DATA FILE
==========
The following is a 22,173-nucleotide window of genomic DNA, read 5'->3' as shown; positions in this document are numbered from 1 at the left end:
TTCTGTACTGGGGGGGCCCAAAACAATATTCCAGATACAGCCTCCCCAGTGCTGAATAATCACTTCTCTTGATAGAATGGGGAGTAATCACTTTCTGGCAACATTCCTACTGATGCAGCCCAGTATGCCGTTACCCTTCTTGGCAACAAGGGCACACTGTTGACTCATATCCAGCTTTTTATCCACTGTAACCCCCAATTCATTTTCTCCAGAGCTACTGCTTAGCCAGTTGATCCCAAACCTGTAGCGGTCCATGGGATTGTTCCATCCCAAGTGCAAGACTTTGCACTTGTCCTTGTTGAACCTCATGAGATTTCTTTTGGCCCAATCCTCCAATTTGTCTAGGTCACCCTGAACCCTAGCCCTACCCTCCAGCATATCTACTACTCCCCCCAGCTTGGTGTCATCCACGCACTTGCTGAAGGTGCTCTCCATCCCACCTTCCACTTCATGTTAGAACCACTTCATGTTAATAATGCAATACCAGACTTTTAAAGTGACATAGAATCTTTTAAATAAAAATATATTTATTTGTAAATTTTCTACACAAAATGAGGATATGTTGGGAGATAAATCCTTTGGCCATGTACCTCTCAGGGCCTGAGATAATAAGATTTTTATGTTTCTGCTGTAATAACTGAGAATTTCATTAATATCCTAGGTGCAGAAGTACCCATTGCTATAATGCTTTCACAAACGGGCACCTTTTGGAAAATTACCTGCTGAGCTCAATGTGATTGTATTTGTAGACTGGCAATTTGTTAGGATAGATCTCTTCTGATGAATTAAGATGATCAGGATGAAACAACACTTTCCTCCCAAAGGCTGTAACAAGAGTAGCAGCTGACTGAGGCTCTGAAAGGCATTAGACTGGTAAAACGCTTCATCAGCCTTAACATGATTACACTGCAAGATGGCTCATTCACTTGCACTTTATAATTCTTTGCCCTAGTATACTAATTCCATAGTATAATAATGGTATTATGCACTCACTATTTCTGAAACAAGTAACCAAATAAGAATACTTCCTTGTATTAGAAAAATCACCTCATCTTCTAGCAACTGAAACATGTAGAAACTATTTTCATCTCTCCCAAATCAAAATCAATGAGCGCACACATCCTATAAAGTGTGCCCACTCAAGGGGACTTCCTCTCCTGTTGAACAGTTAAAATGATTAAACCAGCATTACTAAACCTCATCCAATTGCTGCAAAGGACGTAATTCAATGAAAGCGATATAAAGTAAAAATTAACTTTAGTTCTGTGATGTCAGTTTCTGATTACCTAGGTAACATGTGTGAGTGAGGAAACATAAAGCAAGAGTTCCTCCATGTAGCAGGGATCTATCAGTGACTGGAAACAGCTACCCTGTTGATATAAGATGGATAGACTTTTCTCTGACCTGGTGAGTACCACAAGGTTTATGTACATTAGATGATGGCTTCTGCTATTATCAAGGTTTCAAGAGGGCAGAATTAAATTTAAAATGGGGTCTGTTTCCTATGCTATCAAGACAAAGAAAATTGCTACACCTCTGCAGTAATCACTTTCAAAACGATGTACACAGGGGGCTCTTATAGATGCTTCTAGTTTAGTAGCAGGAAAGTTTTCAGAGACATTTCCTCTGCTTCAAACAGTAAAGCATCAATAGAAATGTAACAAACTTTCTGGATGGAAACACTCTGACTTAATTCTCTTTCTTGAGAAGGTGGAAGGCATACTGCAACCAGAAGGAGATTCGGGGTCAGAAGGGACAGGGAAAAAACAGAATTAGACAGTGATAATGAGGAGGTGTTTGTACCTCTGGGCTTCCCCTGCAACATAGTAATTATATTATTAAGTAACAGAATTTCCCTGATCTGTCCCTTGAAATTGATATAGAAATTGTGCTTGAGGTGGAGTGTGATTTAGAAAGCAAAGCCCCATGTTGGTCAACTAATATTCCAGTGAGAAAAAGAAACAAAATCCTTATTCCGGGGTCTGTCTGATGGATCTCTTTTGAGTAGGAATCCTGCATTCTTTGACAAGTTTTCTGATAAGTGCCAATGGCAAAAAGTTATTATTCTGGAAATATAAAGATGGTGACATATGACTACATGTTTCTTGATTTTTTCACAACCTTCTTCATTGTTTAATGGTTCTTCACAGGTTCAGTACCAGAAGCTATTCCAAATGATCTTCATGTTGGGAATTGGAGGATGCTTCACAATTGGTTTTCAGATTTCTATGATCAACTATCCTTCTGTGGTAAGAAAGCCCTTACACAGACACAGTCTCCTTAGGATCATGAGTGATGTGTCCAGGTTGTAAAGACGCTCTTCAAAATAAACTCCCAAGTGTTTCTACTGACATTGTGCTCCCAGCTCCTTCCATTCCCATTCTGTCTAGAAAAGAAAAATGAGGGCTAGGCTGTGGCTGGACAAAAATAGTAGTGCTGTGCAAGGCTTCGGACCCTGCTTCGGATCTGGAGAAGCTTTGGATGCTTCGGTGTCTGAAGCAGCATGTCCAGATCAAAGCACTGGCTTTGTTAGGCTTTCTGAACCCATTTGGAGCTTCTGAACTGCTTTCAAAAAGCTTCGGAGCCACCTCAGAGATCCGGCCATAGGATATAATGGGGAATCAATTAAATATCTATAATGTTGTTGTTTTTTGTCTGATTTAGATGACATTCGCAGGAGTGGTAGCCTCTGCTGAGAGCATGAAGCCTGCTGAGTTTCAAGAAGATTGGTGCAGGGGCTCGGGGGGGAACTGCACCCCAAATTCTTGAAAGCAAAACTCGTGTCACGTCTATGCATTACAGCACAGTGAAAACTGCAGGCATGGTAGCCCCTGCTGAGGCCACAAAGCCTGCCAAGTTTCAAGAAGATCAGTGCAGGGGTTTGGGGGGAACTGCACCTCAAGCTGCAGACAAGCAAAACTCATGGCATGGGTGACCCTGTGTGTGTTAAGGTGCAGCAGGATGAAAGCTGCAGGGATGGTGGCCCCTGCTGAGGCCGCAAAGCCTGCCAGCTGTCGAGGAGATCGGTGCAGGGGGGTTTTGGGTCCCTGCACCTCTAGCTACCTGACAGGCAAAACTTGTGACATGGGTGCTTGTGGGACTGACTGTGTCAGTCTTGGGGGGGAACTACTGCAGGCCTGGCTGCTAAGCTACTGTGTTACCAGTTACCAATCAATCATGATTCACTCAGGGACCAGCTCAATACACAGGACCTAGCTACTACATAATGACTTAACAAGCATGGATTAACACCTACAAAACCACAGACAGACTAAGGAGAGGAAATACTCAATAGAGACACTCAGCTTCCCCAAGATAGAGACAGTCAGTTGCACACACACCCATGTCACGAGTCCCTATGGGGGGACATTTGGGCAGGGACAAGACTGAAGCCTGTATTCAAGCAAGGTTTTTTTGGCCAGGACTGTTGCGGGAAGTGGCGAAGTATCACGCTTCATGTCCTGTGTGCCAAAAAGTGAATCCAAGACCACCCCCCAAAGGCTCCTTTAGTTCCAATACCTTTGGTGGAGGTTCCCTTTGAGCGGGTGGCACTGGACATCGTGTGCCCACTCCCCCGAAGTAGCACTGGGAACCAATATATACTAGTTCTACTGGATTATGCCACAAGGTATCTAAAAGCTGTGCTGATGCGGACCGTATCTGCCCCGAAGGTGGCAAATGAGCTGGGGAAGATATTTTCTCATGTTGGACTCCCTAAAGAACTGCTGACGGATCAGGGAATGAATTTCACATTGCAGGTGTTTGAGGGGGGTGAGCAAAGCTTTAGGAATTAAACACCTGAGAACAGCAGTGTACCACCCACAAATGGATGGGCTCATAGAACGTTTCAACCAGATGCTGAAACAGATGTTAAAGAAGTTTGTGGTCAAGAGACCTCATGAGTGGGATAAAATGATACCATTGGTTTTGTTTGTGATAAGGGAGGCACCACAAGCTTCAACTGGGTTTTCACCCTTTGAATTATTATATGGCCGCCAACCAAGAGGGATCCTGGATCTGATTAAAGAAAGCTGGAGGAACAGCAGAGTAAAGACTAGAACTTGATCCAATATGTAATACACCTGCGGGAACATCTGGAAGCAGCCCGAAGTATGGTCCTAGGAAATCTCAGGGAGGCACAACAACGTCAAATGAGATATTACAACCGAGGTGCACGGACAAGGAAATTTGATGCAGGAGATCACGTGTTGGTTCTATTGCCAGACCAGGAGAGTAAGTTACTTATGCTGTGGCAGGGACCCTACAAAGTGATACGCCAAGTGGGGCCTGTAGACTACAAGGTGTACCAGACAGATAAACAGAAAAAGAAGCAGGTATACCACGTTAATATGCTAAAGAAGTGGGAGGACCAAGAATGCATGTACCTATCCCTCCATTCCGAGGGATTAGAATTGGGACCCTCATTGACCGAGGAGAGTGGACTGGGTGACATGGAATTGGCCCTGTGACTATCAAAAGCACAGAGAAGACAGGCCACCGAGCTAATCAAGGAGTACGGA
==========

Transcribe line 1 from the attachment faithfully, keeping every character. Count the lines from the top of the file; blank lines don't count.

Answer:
The following is a 22,173-nucleotide window of genomic DNA, read 5'->3' as shown; positions in this document are numbered from 1 at the left end: